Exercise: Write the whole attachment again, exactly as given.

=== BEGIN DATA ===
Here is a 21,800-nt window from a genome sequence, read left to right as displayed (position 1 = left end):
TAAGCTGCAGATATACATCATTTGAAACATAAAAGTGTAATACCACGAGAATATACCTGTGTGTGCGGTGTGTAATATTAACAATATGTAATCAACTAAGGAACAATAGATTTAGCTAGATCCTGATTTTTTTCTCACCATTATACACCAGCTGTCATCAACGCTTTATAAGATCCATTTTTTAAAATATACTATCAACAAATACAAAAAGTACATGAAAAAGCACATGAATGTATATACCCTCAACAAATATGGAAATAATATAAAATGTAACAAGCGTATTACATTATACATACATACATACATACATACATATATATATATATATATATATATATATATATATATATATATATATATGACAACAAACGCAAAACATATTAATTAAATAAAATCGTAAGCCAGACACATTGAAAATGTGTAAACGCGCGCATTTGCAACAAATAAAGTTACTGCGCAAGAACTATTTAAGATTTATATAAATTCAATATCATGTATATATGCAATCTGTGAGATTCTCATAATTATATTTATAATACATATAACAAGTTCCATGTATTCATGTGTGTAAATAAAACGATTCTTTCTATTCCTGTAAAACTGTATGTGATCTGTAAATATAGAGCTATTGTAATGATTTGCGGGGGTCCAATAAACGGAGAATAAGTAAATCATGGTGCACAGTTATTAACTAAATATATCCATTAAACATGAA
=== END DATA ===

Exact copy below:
Here is a 21,800-nt window from a genome sequence, read left to right as displayed (position 1 = left end):
TAAGCTGCAGATATACATCATTTGAAACATAAAAGTGTAATACCACGAGAATATACCTGTGTGTGCGGTGTGTAATATTAACAATATGTAATCAACTAAGGAACAATAGATTTAGCTAGATCCTGATTTTTTTCTCACCATTATACACCAGCTGTCATCAACGCTTTATAAGATCCATTTTTTAAAATATACTATCAACAAATACAAAAAGTACATGAAAAAGCACATGAATGTATATACCCTCAACAAATATGGAAATAATATAAAATGTAACAAGCGTATTACATTATACATACATACATACATACATACATATATATATATATATATATATATATATATATATATATATATATATATGACAACAAACGCAAAACATATTAATTAAATAAAATCGTAAGCCAGACACATTGAAAATGTGTAAACGCGCGCATTTGCAACAAATAAAGTTACTGCGCAAGAACTATTTAAGATTTATATAAATTCAATATCATGTATATATGCAATCTGTGAGATTCTCATAATTATATTTATAATACATATAACAAGTTCCATGTATTCATGTGTGTAAATAAAACGATTCTTTCTATTCCTGTAAAACTGTATGTGATCTGTAAATATAGAGCTATTGTAATGATTTGCGGGGGTCCAATAAACGGAGAATAAGTAAATCATGGTGCACAGTTATTAACTAAATATATCCATTAAACATGAA